Crito Analysis
by Plato

Crito book cover
Start Your Free Trial

Download Crito Study Guide

Subscribe Now

Context

(Student Guide to World Philosophy)

Crito is a relatively short dialogue that should be read in conjunction with and between Apologia Skratous (early period, 399-390 b.c.e.; Apology, 1675) and Phaedn (middle period, 388-368 b.c.e.; Phaedo, 1675). Apology gives an account of Socrates’ trial and condemnation; Phaedo describes his last conversations and death; Crito recounts a friend’s urgent plea for Socrates to avail himself of the ample opportunity to escape and the latter’s justification on moral grounds for remaining in prison voluntarily, although the execution will occur two days later. The dialogue is probably meant to explain Socrates’ personal reasons for taking this course of inaction, rather than to prescribe a universally applicable norm for the individual unjustly condemned by the state, and some writers have suggested that Plato himself would probably have chosen to escape rather than to accept the sentence. Yet profound political, social, and moral issues are raised to which there are no easy solutions; their complications are such that readers may find their own judgments falling on either side of an exceedingly fine line.

A Discussion of Escape

(Student Guide to World Philosophy)

When the dialogue opens, Socrates has been in prison a month, for no death sentences could be carried out in Athens during the annual voyage of the state vessel to Delos, in commemoration of the legendary deliverance of the city from the Minotaur by Theseus. However, the ship is reportedly about to return, and Crito, having arrived at the prison before dawn, is waiting for Socrates to awake, in order to break the news and try to convince him to escape while there is yet time. It is typical of Socrates that he slumbers peacefully while Crito is wakeful and desperate, and that in the ensuing discussion it is Socrates who is the more rational and objective, though it is his own life that is at stake.

Crito’s reasons for urging Socrates to escape, though perhaps on a less lofty plane than the latter’s rebuttal, are not specious but are rather quite practical and persuasive. It is the weight of these, plus that of the circumstances under which Socrates was condemned, which gives the dialogue its moral significance. Crito begins by pointing out that if Socrates dies, an irreplaceable friend will have been lost, and besides, Crito will gain a reputation for loving money more than his friends, since many people will think he could have saved Socrates had he only been willing to put up the necessary cash; they will not believe that Socrates stayed in prison voluntarily.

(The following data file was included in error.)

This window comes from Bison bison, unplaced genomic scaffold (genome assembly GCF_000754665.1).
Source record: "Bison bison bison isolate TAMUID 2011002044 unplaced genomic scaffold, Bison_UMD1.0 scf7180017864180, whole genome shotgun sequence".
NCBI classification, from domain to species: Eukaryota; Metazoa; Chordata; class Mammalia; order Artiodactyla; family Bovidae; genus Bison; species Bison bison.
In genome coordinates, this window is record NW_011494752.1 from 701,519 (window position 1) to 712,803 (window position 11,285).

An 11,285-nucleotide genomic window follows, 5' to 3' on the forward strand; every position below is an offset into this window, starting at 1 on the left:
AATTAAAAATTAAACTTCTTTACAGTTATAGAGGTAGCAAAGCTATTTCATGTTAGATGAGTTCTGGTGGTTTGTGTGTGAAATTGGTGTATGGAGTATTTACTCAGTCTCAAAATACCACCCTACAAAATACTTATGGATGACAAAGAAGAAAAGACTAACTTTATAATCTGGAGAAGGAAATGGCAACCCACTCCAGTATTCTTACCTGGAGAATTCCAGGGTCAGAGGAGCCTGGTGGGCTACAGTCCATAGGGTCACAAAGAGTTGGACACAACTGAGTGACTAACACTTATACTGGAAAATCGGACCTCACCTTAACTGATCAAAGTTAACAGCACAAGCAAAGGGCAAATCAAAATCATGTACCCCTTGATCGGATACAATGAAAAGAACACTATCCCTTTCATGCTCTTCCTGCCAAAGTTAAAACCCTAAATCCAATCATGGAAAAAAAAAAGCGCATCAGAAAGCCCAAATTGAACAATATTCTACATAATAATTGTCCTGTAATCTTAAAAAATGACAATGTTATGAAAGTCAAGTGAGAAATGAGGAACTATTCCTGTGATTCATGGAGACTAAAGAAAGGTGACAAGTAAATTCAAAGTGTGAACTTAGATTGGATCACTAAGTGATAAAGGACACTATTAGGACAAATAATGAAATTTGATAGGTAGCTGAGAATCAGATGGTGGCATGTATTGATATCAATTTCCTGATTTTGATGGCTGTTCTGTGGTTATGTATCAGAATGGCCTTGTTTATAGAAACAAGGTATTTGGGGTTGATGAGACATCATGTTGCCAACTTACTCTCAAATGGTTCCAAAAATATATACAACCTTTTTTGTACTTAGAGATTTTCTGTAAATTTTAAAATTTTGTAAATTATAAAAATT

Socrates answers that people of reason will believe only the truth; why should one regard majority opinion? Crito then points out that popular opinion is not to be taken lightly, which fact is confirmed by Socrates’ present circumstances. However, the philosopher replies that common people, unfortunately, are of limited capacity to do evil—because otherwise they could likewise do great good. This segment of the dialogue reveals the Socratic identification of wisdom and virtue, and his belief that no real evil can happen to a good person even if one’s body is destroyed.

Crito acquiesces in this point but continues by assuring Socrates that he need not be concerned about any consequences to his friends if he chooses to escape (which apparently would have been quite easy under the circumstances, if not actually desired or intended by those who brought Socrates to trial). They are prepared to risk a large fine, loss of property, or other punishment. There is plenty of money available to buy off informers, and Crito knows people who will take Socrates out of the country for a moderate fee. Not only Crito’s money, but also that of Simmias and Cebes—foreigners who would not be so liable to punishment—is at Socrates’ disposal. At his trial, Socrates had rejected banishment to a foreign society, but Crito assures him of comfort and protection among friends in Thessaly.

Furthermore, he continues, Socrates will do a wrong in voluntarily neglecting to save his life; he will be...

(The entire section is 3,098 words.)